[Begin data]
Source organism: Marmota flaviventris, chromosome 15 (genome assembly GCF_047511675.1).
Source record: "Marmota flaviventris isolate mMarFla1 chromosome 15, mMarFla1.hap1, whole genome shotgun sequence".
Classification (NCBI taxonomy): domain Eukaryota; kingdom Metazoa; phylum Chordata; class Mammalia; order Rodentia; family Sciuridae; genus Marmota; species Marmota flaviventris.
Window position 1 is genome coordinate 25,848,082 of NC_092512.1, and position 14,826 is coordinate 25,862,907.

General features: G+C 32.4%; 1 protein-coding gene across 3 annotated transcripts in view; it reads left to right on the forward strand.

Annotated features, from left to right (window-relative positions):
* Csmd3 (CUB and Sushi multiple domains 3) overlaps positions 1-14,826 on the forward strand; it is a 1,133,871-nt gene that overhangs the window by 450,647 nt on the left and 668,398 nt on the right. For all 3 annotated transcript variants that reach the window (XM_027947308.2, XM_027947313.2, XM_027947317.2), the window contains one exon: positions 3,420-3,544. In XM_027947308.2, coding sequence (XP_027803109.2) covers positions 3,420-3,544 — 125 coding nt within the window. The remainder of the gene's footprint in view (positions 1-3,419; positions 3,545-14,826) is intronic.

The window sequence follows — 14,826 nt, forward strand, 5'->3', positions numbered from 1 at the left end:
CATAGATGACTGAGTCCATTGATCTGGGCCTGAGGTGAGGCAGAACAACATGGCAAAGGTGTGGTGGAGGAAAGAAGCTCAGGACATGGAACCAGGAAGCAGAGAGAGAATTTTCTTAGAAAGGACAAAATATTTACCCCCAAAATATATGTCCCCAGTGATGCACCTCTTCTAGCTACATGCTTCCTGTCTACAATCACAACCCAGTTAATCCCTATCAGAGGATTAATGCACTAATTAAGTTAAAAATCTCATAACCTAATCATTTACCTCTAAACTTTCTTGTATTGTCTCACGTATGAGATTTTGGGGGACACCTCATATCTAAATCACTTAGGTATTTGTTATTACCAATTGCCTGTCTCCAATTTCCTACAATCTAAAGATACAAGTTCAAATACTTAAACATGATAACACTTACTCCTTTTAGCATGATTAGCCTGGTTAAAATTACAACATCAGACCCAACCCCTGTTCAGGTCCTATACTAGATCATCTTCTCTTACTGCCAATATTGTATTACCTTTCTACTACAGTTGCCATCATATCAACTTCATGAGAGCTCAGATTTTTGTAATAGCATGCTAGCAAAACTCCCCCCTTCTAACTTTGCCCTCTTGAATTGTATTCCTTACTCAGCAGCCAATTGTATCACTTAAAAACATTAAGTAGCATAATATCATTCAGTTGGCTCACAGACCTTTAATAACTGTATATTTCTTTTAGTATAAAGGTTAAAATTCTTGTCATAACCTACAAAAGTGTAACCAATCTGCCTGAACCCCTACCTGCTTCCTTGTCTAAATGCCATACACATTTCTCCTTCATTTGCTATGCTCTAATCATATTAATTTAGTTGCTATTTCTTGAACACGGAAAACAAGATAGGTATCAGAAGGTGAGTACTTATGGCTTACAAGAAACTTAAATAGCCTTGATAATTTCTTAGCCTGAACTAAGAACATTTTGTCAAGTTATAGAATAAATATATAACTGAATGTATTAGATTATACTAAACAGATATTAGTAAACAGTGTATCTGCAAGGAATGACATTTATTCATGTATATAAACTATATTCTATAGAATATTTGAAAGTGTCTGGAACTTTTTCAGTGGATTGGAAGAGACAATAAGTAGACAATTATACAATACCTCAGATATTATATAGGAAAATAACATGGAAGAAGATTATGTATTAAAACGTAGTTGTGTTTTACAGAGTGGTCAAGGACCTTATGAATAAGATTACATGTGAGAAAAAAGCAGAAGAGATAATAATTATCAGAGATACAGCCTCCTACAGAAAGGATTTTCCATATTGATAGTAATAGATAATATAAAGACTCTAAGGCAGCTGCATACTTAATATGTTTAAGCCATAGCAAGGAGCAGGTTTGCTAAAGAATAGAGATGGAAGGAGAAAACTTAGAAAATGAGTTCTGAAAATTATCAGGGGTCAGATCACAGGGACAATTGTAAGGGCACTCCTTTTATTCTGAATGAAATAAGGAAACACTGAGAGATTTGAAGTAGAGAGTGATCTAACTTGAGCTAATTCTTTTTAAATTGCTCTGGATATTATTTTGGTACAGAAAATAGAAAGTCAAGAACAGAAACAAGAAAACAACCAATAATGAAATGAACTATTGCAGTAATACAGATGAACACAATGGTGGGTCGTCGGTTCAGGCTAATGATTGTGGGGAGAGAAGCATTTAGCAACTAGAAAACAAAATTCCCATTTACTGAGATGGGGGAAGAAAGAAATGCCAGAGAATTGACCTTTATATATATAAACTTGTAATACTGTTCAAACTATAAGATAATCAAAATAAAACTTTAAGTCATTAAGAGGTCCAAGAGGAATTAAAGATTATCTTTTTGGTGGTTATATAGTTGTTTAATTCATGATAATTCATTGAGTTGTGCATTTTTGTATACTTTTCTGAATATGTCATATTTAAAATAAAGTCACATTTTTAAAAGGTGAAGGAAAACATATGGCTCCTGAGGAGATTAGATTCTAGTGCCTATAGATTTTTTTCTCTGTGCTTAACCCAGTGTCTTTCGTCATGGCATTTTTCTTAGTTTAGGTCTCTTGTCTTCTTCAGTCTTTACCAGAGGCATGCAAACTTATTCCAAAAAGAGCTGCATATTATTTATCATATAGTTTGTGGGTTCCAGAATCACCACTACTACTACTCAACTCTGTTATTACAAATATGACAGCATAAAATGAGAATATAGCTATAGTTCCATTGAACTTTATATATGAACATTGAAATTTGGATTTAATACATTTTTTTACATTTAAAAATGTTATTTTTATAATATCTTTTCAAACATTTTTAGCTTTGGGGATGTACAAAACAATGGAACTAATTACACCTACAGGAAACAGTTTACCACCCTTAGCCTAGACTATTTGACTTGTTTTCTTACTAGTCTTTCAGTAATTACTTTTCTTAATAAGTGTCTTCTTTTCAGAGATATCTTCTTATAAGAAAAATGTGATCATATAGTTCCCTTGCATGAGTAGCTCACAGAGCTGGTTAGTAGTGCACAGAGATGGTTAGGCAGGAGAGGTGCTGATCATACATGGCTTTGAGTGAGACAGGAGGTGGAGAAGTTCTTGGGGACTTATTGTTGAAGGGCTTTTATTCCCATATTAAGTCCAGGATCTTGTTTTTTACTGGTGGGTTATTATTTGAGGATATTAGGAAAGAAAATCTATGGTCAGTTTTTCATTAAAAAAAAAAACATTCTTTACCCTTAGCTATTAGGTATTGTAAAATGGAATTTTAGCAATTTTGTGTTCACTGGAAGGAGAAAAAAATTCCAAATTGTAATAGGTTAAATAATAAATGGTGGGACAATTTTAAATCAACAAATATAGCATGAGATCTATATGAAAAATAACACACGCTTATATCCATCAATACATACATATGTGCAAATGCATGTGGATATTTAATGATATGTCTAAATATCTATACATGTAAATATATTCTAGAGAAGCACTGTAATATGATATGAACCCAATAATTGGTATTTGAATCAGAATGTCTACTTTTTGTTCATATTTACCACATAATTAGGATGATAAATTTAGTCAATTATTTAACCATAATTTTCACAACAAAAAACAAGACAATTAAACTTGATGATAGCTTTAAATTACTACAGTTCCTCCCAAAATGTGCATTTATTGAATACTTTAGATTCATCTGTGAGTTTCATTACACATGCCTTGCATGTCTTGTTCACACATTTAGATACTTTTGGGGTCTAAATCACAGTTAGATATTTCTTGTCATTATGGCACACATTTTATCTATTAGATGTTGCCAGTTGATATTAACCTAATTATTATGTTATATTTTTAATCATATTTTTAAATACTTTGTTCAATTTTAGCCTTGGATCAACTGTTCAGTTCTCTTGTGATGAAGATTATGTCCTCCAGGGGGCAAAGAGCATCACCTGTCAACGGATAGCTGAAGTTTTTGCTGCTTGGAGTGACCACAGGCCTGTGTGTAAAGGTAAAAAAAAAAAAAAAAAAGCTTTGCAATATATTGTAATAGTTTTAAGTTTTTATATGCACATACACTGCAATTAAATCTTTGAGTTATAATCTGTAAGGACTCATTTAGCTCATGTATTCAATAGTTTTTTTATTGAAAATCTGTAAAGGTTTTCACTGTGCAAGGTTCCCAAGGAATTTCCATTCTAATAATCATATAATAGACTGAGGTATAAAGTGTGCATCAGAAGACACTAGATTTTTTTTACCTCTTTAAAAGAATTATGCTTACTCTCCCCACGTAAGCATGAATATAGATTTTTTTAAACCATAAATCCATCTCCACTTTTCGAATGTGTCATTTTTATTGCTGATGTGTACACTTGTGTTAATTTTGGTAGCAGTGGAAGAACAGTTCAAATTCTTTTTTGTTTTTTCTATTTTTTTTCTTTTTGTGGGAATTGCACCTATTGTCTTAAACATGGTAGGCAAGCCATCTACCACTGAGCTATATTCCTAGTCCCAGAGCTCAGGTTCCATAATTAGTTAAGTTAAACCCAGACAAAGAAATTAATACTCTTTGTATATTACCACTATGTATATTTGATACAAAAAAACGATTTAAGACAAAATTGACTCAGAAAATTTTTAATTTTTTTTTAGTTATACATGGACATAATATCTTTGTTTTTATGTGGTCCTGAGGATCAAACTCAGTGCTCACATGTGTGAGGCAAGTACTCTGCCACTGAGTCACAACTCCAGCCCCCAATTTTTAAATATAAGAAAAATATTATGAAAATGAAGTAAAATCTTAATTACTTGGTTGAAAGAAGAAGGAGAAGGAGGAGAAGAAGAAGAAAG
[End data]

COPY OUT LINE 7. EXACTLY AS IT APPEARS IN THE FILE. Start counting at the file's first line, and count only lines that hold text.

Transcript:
* Csmd3 (CUB and Sushi multiple domains 3) overlaps positions 1-14,826 on the forward strand; it is a 1,133,871-nt gene that overhangs the window by 450,647 nt on the left and 668,398 nt on the right. For all 3 annotated transcript variants that reach the window (XM_027947308.2, XM_027947313.2, XM_027947317.2), the window contains one exon: positions 3,420-3,544. In XM_027947308.2, coding sequence (XP_027803109.2) covers positions 3,420-3,544 — 125 coding nt within the window. The remainder of the gene's footprint in view (positions 1-3,419; positions 3,545-14,826) is intronic.